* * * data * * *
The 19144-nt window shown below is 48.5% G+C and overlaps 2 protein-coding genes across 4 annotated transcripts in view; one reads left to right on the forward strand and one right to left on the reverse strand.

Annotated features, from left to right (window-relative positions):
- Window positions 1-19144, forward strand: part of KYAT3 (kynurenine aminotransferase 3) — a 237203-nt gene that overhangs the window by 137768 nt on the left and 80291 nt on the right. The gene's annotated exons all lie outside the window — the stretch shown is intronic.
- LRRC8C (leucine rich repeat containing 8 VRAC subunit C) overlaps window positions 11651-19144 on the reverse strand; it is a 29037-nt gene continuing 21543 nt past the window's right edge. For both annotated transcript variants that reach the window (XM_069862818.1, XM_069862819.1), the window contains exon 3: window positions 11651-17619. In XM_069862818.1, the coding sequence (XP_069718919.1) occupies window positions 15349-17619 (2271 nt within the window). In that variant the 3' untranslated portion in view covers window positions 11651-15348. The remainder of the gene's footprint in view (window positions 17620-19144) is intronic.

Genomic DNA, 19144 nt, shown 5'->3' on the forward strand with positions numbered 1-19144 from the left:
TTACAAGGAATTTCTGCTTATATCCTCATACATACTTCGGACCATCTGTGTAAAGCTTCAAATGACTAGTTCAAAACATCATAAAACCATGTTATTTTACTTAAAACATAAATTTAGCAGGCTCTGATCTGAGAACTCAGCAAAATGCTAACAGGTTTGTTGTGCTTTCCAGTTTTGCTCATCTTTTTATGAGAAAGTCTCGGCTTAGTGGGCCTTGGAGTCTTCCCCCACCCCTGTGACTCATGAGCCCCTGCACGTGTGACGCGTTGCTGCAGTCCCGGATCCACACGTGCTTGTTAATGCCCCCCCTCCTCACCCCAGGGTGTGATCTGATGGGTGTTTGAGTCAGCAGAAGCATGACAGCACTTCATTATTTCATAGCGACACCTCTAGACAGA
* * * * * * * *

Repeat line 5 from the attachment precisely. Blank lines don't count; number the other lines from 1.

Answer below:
Genomic DNA, 19144 nt, shown 5'->3' on the forward strand with positions numbered 1-19144 from the left: